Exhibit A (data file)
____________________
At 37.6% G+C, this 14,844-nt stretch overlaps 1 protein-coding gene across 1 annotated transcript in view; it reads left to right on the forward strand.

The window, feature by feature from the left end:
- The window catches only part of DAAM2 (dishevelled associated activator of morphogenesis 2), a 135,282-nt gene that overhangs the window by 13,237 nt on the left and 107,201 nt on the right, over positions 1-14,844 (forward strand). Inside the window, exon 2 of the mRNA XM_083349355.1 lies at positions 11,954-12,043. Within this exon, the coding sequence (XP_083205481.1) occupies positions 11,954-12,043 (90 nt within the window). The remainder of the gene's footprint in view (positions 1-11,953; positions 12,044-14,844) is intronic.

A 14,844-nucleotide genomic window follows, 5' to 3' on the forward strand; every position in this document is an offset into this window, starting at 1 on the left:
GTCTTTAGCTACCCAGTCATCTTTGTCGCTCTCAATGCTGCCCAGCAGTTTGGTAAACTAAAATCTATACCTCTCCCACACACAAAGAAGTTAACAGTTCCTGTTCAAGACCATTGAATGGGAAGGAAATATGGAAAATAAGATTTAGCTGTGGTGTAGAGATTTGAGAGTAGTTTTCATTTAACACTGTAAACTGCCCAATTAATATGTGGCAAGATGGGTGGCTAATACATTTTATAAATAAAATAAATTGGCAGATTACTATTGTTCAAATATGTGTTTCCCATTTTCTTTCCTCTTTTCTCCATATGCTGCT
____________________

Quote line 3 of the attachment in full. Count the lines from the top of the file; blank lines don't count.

- The window catches only part of DAAM2 (dishevelled associated activator of morphogenesis 2), a 135,282-nt gene that overhangs the window by 13,237 nt on the left and 107,201 nt on the right, over positions 1-14,844 (forward strand). Inside the window, exon 2 of the mRNA XM_083349355.1 lies at positions 11,954-12,043. Within this exon, the coding sequence (XP_083205481.1) occupies positions 11,954-12,043 (90 nt within the window). The remainder of the gene's footprint in view (positions 1-11,953; positions 12,044-14,844) is intronic.